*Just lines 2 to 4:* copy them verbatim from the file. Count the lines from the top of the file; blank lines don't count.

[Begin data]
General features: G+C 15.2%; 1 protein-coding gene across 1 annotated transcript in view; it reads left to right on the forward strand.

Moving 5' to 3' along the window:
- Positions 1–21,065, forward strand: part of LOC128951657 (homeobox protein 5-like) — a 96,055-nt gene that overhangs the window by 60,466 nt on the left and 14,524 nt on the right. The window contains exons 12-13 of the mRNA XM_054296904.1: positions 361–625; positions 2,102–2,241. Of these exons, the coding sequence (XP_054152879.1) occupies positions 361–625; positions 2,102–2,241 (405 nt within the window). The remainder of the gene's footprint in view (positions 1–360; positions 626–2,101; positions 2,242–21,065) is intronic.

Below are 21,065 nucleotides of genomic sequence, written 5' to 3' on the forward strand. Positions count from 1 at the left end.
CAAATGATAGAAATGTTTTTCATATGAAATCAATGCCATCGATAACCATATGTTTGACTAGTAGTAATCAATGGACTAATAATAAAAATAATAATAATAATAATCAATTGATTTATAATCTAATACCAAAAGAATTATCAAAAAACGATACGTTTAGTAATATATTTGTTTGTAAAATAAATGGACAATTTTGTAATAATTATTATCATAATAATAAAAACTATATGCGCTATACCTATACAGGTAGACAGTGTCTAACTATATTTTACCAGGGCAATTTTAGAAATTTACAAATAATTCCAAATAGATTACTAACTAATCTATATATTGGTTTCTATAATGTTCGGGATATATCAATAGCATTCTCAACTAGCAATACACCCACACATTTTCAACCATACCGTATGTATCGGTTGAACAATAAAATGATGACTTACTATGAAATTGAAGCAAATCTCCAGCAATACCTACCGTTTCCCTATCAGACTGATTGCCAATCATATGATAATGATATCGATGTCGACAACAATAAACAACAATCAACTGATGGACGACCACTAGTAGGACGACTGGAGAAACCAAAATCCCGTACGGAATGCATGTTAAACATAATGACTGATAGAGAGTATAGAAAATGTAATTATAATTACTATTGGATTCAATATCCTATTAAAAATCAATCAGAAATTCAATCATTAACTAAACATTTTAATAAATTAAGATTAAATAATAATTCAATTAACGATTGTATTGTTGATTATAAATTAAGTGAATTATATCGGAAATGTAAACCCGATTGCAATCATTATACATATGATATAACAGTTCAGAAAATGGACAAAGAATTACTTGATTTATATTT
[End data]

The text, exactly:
Moving 5' to 3' along the window:
- Positions 1–21,065, forward strand: part of LOC128951657 (homeobox protein 5-like) — a 96,055-nt gene that overhangs the window by 60,466 nt on the left and 14,524 nt on the right. The window contains exons 12-13 of the mRNA XM_054296904.1: positions 361–625; positions 2,102–2,241. Of these exons, the coding sequence (XP_054152879.1) occupies positions 361–625; positions 2,102–2,241 (405 nt within the window). The remainder of the gene's footprint in view (positions 1–360; positions 626–2,101; positions 2,242–21,065) is intronic.

Below are 21,065 nucleotides of genomic sequence, written 5' to 3' on the forward strand. Positions count from 1 at the left end.